DEER RIVER — When Tatum Morrison won the 9-year-old girls division at the regional Knights of Columbus Free Throw Contest earlier this year, she earned a trip to the state K of C tournament.

However, with the advent of the coronavirus in March, the state K of C contest was cancelled like everything else around the state. So, with the cancellation, the scores from the 12 regional contests from around the state were used to determine each of the winners of the age groups which range from 9 to 14 for boys and girls.

Morrison had nailed 20 of her 25 free throw attempts during the regional contest at St. Joseph’s Catholic Church in Grand Rapids and that ranked her in first place in the state among all girls her age. Thus, she was awarded the state championship and was presented a trophy earlier this week. The trophy was presented by the state free throw committee at St. Joseph’s Catholic Church.

Morrison, the daughter of Brandi and Mark Morrison, will enter the fifth grade this fall at King Elementary School in Deer River. She said it is exciting to be a state champion.

“I feel really good and I feel really excited about it because I am kind of young,” said Morrison, who just recently turned 10 years old. “It is exciting because it might inspire people who hear about it. I was excited to win the state championship and also because I was the first one in Itasca County to ever get it. I feel really good about it.”

Daryl Arola, the district and regional coordinator for the free throw contests in Northeastern Minnesota, said winning the state championship is a big deal. He said he tries to get all the schools in Itasca County to participate in the event.

“Tatum was the highest-scoring girl from all the schools in Itasca County, and she moved on to the district contest,” said Arola, who explained that students from the Hibbing/Chisholm area are also included the district competition. She then won the district contest to qualify her for regional shooting, and that is where she had her state-best 20-of-25 free throws.

“Even though she wasn’t able to go down to state directly – which would have been a lot more fun because it is kind of a big deal at the state tournament in St. Cloud with the trophy presentation and such,” Arola explained. “Maybe next year she can repeat and go again. She is a very good basketball player and I think she will be a player to reckon with in years to come. I think this is a fantastic award for her and I think she will probably be repeating in future contests.”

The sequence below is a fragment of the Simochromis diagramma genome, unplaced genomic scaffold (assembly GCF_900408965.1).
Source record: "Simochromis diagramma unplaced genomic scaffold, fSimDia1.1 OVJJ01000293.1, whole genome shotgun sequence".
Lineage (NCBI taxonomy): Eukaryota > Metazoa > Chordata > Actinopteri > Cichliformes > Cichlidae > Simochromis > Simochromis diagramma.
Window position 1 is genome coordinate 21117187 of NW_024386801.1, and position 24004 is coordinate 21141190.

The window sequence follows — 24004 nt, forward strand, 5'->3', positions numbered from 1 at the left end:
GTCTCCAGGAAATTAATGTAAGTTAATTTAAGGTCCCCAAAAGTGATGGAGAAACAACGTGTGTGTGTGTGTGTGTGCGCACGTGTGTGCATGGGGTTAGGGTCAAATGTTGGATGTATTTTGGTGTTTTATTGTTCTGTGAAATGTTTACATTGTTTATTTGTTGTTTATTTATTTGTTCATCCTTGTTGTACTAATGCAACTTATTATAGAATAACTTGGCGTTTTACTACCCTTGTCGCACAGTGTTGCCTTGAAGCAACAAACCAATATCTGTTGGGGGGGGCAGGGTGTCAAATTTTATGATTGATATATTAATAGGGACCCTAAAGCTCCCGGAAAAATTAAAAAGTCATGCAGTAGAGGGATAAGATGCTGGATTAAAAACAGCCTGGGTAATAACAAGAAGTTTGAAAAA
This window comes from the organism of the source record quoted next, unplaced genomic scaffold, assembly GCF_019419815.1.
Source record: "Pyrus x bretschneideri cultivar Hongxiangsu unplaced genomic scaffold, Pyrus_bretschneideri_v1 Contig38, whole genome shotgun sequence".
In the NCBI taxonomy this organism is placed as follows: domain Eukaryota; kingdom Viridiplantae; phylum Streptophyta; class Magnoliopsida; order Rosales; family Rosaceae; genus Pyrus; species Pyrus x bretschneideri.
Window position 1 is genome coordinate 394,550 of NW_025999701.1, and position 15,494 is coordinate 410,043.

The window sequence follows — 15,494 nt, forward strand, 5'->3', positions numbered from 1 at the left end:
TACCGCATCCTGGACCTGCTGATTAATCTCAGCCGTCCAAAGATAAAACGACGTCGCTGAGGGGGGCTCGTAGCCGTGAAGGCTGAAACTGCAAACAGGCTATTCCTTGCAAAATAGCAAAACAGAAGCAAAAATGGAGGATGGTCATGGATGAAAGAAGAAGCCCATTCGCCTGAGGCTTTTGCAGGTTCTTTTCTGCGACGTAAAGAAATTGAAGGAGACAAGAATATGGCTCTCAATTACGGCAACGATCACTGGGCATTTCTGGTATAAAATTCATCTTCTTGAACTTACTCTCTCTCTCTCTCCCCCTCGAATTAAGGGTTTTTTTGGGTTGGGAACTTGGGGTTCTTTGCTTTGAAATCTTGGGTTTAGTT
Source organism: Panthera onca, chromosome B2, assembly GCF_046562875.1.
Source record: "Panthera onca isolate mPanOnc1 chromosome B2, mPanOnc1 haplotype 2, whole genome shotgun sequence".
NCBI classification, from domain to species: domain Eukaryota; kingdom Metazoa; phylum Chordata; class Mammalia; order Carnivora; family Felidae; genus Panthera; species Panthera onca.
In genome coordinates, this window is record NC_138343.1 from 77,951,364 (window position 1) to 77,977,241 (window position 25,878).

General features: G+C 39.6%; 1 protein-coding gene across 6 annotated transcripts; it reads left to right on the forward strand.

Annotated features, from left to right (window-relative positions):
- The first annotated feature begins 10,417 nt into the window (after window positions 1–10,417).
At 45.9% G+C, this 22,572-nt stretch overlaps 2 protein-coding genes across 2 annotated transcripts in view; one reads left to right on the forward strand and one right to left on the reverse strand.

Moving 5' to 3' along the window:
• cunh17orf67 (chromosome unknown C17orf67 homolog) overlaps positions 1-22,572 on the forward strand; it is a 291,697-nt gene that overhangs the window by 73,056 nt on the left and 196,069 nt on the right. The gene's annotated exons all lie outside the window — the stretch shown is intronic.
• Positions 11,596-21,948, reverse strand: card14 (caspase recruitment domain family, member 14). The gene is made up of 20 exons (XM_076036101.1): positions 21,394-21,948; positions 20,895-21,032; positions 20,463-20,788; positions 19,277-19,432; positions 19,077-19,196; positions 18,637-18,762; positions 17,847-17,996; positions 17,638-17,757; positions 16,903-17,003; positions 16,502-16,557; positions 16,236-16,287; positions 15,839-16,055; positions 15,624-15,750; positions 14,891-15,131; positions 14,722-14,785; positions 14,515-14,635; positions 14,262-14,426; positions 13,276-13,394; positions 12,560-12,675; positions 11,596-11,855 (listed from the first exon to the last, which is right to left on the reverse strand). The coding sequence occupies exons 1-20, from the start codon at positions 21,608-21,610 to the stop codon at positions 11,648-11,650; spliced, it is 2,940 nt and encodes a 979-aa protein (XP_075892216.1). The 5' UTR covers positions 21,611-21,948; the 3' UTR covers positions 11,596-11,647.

Mark Morrison, Tatum’s father, said his daughter is happy about the state title.

“It’s really cool; she’s spent a lot of time practicing,” he said. “She puts her time in; she works. She wants to be better than her brother and I might have to lower the shelf that we put their (awards) on.”

Morrison said she wasn’t shooting well before the competition started, but that all changed once it counted.

“I was shooting really good and making them,” she said. “I made like six in a row at one point.”

While only nine years old, she says she practices shooting the basketball an hour or two a day. She comes from an athletic-minded family where her father is athletic director at Chisholm High School and her older brother, Ty, was a member of the All-Area Boys Basketball Team as a sophomore for Deer River High School last season.

When asked if she thinks she is a good shooter for her age, she said, “Yes, I would say I am pretty good at shooting. I like the sport because you can maybe inspire people when you are older and the game can make you very athletic.”

Morrison said she plans to participate in track and field and volleyball along with basketball when she is older. She has never participated in track and she said she is uncertain what events she will participate in.

“I am really fast at running so my parents said I would be good at track,” she explained.

As for sibling rivalry with older brother Ty, Tatum said she owns bragging rights this time around.

“I have a bigger trophy but he has way more than me,” she smiled. “I am pretty sure that I will win a lot like my brother in the future.”